What It Means to Be New York's First Legally Blind Governor

New York Lt. Gov. David Paterson will assume of the role of governor on Monday.

He will be New York's first black and first legally blind governor. And he will be left to clean up a mess left by his predecessor.

But Paterson is no stranger to adversity.

“(He is) very capable, not withstanding his near sightlessness,” former New York City Mayor Edward Koch recently said. “It’s never impeded his public actions or his personal actions, and he’s really overcome it in an extraordinary way.”

Paterson, 53, lost most of his sight as an infant when an infection damaged his optic nerve. He does not use a cane or a guide dog, and can even see some shapes. Up close, he can see a person.

So what exactly does it mean to be legally blind?

The term covers a range of visual impairments, said Melanie Brunson, executive director of the American Council of the Blind.

In most states, including New York, the definition is a “visual acuity of 20/200 or less” in your better eye.

That means, like Paterson, it is very possible the individual could have some vision, Brunson said.

And in today’s society, it is has become even easier for an individual with visual impairments to succeed, added Brunson, who is blind herself.

“There are a number of judges around the country and city attorneys who are blind and legally blind,” Brunson said.

In 1915, Thomas Schall was elected to Congress in Minnesota.

In February 2002, Judge Richard B. Teitelman, who is legally blind, was appointed to the Supreme Court of Missouri; he retained office in 2004 for a 12-year term.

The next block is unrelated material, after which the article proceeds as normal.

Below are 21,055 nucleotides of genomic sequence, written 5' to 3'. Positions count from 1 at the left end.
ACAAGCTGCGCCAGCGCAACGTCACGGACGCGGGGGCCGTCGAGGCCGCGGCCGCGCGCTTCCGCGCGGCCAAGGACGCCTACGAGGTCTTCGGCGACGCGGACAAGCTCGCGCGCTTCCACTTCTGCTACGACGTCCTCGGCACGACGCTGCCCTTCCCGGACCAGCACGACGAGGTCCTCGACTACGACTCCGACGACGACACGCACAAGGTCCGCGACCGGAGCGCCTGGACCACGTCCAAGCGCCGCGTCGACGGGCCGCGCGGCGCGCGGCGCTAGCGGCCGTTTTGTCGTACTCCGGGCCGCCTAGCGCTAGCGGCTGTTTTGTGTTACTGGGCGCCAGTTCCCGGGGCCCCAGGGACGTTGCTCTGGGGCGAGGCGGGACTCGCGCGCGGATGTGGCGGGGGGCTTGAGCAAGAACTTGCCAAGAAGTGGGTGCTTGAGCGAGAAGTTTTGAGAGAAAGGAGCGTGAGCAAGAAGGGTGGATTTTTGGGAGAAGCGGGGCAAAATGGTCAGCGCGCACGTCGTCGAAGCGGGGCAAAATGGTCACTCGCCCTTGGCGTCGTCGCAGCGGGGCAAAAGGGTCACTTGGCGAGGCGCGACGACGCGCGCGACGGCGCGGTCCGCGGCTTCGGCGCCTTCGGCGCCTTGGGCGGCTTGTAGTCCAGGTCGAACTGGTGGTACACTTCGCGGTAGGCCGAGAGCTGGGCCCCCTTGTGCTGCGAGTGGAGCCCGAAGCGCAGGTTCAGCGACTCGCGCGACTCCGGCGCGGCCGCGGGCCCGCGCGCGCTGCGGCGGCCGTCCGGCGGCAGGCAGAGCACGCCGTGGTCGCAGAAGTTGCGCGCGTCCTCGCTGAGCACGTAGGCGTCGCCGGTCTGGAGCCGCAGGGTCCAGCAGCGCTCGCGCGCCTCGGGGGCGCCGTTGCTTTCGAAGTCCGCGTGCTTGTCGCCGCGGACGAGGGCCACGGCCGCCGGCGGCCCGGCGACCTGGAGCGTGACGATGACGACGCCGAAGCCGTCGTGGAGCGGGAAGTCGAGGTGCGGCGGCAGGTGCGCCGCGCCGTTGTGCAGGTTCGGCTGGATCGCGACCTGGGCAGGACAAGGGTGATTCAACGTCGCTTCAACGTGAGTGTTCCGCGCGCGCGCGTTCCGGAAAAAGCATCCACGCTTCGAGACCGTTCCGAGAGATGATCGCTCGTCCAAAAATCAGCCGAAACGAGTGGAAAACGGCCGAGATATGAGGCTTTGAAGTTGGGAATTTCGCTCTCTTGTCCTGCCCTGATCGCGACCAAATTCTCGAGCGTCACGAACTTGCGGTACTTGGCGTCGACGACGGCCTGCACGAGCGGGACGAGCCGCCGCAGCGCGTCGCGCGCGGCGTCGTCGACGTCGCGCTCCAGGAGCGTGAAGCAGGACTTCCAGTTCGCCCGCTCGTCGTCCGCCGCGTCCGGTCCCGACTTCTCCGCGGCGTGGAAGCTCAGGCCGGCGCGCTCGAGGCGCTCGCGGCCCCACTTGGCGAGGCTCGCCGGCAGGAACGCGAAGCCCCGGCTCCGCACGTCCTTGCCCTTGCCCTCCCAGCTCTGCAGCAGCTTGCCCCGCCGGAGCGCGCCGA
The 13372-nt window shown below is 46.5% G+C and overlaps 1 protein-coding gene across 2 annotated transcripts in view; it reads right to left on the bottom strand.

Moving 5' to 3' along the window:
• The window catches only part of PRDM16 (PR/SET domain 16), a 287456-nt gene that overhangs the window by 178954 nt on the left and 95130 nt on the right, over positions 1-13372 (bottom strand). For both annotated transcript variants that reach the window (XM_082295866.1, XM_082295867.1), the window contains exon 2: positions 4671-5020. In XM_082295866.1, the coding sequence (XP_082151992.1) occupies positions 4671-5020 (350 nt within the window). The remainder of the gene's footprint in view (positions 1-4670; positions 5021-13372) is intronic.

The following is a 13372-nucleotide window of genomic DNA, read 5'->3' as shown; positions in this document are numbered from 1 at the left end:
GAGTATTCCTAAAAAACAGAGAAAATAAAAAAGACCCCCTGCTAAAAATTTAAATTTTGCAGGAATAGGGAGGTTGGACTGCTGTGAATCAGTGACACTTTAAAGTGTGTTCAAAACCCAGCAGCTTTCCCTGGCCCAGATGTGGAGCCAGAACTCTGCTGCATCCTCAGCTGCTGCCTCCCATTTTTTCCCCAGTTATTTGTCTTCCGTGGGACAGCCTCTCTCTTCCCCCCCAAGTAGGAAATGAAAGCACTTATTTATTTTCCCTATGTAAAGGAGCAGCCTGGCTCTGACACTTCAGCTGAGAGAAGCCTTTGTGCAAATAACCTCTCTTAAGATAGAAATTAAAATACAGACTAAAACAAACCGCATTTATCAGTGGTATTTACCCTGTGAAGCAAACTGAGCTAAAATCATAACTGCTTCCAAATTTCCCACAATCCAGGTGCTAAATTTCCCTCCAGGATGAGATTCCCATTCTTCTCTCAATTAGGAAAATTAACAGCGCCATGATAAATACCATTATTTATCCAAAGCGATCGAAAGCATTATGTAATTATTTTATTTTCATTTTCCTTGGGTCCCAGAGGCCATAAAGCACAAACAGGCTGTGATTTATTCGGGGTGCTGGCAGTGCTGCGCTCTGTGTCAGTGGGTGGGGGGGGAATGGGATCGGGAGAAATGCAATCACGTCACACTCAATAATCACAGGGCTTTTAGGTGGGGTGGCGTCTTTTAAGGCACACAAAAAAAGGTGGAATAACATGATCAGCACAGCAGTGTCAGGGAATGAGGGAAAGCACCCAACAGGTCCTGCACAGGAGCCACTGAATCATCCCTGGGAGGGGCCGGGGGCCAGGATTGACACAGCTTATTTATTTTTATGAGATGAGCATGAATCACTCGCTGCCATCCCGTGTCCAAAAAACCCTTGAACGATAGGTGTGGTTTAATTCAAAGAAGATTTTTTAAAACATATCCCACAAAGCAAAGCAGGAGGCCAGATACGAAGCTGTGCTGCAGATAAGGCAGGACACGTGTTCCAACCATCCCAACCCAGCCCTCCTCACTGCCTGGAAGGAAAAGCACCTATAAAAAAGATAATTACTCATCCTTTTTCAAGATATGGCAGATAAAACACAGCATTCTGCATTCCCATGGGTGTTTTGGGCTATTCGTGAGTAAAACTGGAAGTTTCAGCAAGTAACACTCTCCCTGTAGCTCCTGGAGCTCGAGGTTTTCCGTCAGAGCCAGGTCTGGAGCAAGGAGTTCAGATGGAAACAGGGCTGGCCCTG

In fact, Kristen Cox, who is blind, ran for governor of Maryland on the Republican ticket last year.

This November, residents in New Jersey’s fifth Congressional district will have the option of voting for Rabbi Dennis Shulman, who also happens to be blind.

“There are a lot more tools available, a lot more ways to compensate these days,” Brunson said. “There are not as many obstacles in our professional lives as there was years ago.”

Those tools include magnifiers, closed-circuit televisions, large print books, audio books, and of course, computers, which allow any person to adjust the color contrast and font size.

There is even sophisticated equipment available to help legally blind individuals drive, Brunson said.

Paterson has certainly not let his impediment slow his career.

A graduate of Columbia University and Hofstra Law School, he served Harlem in the state Senate from 1986 until he became lieutenant governor last year. In 2002, he was elected Senate minority leader; two years later he became the first visually impaired person to address the Democratic National Convention.

Married with two children, Paterson is known to deliver lengthy speeches from memory without ever missing a beat.

Dr. Michael Ehrenhaus, director of Cornea and Refractive Surgery at SUNY Downstate Medical Center and Long Island College Hospital, said individuals who are considered legally blind are often quite functional.

“Some of the best examples are in music,” Ehrenhaus said. “Look at Ray Charles and Stevie Wonder. Would anyone really say they were completely handicapped?”

Paterson will remain governor until the term ends in December 2010.

The Associated Press contributed to this story.